Peer review has numerous problems: Researchers complain it takes too long, but also sometimes that it is not thorough enough, letting obviously flawed papers enter the literature. Authors are often in the best position to know who the best experts are in their field, but how can we be sure they’ll choose someone who won’t just rubber stamp their paper? A new journal – mSphere, an open-access microbial sciences journal only one year old – has proposed a new solution. Early next year, they’re launching a project they call mSphereDirect in order to improve the publication process for authors. We spoke with Mike Imperiale, editor-in-chief at mSphere, about how this system will work.
Retraction Watch: So let’s start with how the program will work, exactly. Can you explain?
Mike Imperiale: How it works is that authors will write a paper, solicit at least two reviews from individuals whom they think are qualified to review it, and submit their paper along with the reviews. Our requirements are the authors obtain reviews from reviewers with no conflicts, who agree to be named when the paper is published. We are asking authors to describe, in a cover letter, the reasons they chose the reviewers, and how the review process was undertaken. If the reviewers have asked for revisions, authors have to respond to the reviews before submission, and include a letter from reviewers saying they are satisfied with the final version. Once everything is submitted, the editor has five days to decide if the journal will accept the paper, as-is, or reject it. (There will be no further chances to review it after submission.)
RW: What problems with the peer-review system do you hope these changes will address?
MI: The main problem we’re addressing is the publishing bottleneck that comes after a paper is submitted. We make a decision within five days, and the paper is posted within four weeks, which is our standard time for posting accepted manuscripts.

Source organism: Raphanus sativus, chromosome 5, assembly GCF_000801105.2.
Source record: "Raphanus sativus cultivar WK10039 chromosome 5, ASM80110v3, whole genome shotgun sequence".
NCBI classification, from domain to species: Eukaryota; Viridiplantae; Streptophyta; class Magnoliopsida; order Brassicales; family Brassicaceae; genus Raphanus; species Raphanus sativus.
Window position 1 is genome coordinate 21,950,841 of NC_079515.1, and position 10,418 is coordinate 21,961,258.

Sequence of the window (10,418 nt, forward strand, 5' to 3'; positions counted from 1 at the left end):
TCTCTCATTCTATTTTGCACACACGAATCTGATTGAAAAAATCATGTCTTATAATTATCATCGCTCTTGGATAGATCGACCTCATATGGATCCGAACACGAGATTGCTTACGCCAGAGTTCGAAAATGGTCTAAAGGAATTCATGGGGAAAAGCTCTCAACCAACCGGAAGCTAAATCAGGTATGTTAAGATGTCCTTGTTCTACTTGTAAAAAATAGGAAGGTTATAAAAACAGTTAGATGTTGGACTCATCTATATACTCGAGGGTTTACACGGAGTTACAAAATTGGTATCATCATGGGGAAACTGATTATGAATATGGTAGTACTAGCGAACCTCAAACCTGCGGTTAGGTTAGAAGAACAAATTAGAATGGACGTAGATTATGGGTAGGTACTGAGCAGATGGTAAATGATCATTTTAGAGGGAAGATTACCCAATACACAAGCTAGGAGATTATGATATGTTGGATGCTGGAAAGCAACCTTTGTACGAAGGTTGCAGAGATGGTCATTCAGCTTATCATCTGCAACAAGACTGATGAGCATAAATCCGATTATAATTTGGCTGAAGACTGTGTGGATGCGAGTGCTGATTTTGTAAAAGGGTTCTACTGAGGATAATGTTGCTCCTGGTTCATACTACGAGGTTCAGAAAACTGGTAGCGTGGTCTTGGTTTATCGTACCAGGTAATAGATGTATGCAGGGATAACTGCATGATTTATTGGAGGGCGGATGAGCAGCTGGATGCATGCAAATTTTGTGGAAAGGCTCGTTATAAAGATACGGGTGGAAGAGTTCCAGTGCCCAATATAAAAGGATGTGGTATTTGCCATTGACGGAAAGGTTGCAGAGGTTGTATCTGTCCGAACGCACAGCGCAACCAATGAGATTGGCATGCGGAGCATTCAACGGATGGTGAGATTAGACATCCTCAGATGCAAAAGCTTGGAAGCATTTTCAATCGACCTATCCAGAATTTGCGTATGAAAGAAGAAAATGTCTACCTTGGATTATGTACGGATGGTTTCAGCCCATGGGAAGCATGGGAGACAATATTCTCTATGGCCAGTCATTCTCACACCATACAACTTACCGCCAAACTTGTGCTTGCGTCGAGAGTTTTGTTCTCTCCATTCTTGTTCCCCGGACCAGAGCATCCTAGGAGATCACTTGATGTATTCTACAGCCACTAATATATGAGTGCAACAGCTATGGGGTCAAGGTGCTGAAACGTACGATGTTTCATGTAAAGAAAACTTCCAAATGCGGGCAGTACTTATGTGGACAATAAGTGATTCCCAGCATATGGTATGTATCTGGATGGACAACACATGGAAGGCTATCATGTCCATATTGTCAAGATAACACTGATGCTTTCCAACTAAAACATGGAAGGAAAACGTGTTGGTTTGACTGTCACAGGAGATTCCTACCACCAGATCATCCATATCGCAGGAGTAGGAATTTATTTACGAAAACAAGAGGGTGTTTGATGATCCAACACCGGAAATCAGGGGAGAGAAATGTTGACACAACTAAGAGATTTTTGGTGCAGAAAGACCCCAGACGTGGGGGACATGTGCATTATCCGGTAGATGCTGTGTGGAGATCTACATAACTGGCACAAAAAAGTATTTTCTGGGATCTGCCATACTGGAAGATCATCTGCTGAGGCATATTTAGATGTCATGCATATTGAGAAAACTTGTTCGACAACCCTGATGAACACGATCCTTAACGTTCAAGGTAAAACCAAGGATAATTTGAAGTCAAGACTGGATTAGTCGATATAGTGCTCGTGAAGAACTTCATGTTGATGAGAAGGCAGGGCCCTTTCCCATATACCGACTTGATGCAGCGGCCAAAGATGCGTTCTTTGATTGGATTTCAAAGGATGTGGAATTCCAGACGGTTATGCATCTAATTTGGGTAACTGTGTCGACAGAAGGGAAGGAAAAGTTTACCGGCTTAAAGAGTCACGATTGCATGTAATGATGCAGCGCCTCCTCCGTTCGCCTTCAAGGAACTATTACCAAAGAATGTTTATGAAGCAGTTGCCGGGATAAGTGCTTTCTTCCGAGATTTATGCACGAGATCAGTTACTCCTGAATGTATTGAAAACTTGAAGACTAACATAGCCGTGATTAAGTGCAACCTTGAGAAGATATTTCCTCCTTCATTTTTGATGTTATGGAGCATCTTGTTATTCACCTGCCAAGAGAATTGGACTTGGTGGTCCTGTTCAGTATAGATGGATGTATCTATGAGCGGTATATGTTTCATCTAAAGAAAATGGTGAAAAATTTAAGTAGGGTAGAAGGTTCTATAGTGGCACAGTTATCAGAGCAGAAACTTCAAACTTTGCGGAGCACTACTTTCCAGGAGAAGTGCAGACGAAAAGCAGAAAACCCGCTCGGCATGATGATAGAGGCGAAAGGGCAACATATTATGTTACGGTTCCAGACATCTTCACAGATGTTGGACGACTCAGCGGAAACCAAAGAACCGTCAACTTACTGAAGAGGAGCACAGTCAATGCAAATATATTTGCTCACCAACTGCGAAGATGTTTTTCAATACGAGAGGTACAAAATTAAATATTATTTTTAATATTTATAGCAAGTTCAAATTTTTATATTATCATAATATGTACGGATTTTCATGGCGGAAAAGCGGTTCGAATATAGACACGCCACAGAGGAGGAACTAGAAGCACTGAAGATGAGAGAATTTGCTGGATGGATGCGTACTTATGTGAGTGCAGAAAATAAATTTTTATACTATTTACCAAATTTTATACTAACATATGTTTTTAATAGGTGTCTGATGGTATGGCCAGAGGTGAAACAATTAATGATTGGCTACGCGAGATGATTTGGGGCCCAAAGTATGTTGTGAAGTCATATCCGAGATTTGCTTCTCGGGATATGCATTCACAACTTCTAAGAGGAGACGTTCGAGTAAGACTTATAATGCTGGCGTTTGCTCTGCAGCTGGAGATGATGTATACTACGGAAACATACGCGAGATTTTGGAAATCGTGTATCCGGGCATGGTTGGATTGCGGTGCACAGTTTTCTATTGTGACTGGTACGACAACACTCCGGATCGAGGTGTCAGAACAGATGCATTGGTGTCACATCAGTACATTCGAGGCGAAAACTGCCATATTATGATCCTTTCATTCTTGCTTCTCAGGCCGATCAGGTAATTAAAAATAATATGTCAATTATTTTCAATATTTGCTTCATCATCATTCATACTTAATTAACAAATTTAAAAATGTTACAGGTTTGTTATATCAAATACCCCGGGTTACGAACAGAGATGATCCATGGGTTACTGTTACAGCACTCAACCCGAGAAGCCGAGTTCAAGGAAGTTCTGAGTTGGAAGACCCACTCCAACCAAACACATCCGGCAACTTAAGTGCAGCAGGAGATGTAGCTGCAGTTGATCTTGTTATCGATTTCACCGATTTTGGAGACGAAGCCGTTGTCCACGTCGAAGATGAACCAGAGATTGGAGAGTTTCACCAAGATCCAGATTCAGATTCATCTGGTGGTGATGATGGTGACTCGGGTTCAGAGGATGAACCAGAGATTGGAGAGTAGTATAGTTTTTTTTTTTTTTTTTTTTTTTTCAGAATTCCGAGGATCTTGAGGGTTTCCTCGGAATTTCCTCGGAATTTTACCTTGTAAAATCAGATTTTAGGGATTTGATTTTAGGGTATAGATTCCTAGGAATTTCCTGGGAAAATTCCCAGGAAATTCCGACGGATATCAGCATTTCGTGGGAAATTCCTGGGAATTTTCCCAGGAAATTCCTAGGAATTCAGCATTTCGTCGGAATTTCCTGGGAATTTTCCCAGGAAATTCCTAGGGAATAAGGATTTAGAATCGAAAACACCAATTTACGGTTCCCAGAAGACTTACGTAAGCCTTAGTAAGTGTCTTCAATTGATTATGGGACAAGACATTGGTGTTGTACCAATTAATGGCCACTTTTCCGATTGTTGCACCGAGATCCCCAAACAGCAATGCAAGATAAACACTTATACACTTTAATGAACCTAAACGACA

But there are other advantages. As we note in our editorial, it “takes the mystery out of the peer review process” – authors choose the people they believe most appropriate to review their papers, which lowers the risk an editor will pick a less optimal referee. And by posting their names with the paper, reviewers will be encouraged to write a quality review.
RW: Under the system, authors will select and collate their own reviews. With all the recent issues with fake reviews (mostly provided by author-suggested reviewers), some journals are now avoiding author-suggested reviewers entirely. How can you ensure the reviews will be appropriately critical?
MI: This is clearly a concern and something that we’ve discussed extensively. There are a few things we’re putting into place. (1) Reviewers have to have working, authentic email addresses and must be associated with a known institution. We will not accept gmail and other such email addresses. (2) We will vet the reviewers’ recent publication history to ensure they themselves are publishing in quality journals. (3) We have strict rules about conflicts of interest. (4) Reviewers’ names will be published with the accepted manuscript. (5) The ASM has seen no difference in quality of manuscripts that are submitted to mBio via the AAM track and the regular peer-review track (see editorial by Shenk and Casadevall, 10.1128/mBio.01222-15). We expect the same outcome. At the end of the day, as we note in the editorial, if an editor has any doubts, we will reject.
RW: Everyone agrees peer review takes too long, but will speeding up the editor review part of the process to five days create other problems – perhaps by letting obviously flawed papers pass muster?
MI: I think this is related to the previous concern. We think that by careful vetting of the reviewers, we will be able to avoid flawed manuscripts. If something does sneak through and we (or others such as Retraction Watch!) catch it later, we reserve the right to no longer accept manuscripts from the authors and/or reviewers of the paper in question. As we note in the editorial, we hope that authors will view this process as a means to improve the quality of their science and their manuscript.
RW: Are researchers who want to submit to mSphere obligated to use the new system?
MI: No, they can still submit through the traditional blinded peer-review system if they wish.
Although we are trying out a new system, we have already made progress in achieving a goal we set when we first launched – namely, to be an author-friendly journal by making rapid decisions and not engaging in multiple rounds of review and revision. We are getting quality research out sooner – in our first year, we published 112 manuscripts, and informed authors of our decisions on average within three weeks of submission. This hasn’t sacrificed quality, in our opinion — and our site has logged an average of 4,000 downloads per month, and research from our journals has been picked up by the media more than 400 times. Our goal is to try to build on these improvements, already in progress.
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